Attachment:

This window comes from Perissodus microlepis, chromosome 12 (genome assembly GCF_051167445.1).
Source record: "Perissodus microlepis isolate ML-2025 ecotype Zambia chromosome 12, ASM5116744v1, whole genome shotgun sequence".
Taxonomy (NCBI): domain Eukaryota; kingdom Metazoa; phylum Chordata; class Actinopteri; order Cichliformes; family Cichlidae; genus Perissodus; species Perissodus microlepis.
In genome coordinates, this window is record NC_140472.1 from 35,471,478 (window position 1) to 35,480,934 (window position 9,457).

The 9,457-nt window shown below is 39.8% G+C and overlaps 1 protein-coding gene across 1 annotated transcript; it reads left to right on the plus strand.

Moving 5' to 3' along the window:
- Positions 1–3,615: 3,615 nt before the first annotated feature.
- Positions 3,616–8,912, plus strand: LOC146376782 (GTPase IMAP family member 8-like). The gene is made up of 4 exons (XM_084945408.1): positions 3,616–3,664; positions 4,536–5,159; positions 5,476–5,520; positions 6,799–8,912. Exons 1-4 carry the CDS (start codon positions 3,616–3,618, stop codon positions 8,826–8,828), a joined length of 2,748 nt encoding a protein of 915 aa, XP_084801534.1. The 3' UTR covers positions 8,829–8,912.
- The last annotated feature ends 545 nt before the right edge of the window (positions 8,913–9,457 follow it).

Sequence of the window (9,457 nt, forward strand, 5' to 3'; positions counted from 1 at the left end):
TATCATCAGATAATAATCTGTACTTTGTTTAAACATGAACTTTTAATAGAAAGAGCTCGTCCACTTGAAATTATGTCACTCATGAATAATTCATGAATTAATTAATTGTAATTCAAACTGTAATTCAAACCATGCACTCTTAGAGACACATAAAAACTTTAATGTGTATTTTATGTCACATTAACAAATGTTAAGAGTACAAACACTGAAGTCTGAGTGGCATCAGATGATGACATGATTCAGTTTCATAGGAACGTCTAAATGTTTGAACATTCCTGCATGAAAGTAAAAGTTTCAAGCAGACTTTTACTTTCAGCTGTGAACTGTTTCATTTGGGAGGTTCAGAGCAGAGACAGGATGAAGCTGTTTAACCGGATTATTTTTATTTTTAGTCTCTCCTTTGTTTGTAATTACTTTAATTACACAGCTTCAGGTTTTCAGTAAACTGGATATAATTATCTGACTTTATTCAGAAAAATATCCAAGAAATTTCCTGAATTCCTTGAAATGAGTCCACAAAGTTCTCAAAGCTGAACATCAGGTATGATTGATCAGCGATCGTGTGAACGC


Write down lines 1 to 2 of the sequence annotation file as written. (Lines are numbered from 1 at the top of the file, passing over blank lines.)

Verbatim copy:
This window comes from Perissodus microlepis, chromosome 12 (genome assembly GCF_051167445.1).
Source record: "Perissodus microlepis isolate ML-2025 ecotype Zambia chromosome 12, ASM5116744v1, whole genome shotgun sequence".